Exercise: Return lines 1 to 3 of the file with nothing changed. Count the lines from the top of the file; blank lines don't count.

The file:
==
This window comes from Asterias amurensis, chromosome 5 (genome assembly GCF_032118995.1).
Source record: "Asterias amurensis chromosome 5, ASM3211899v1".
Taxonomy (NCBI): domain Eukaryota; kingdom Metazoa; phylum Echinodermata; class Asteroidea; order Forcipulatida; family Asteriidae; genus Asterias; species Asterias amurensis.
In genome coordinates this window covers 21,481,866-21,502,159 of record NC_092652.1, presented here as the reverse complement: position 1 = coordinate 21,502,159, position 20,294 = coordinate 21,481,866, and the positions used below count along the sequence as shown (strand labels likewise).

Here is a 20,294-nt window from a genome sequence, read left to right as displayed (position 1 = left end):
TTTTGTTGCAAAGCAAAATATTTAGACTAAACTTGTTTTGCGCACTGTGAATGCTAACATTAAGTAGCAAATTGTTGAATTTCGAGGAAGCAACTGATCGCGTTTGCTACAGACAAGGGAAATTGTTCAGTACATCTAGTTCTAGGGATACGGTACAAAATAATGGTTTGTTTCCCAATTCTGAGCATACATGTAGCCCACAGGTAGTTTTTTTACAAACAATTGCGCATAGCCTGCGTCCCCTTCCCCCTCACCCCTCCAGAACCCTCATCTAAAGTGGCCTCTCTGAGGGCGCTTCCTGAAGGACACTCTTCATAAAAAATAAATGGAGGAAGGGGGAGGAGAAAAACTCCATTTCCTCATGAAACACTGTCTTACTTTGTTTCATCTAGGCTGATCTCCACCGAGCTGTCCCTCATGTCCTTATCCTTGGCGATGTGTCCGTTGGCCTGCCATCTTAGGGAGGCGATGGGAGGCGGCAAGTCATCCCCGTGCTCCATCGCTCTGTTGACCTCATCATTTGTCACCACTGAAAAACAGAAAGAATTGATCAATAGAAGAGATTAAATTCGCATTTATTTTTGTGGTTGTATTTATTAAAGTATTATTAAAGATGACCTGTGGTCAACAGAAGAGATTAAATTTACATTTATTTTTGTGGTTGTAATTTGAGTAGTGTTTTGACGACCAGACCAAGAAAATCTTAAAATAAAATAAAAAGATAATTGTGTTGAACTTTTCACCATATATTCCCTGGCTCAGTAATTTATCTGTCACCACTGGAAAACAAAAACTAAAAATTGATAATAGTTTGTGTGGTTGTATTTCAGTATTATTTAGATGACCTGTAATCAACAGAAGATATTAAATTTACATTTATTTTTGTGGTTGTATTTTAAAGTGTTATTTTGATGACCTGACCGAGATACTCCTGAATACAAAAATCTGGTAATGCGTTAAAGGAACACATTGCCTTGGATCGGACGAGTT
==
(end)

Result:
This window comes from Asterias amurensis, chromosome 5 (genome assembly GCF_032118995.1).
Source record: "Asterias amurensis chromosome 5, ASM3211899v1".
Taxonomy (NCBI): domain Eukaryota; kingdom Metazoa; phylum Echinodermata; class Asteroidea; order Forcipulatida; family Asteriidae; genus Asterias; species Asterias amurensis.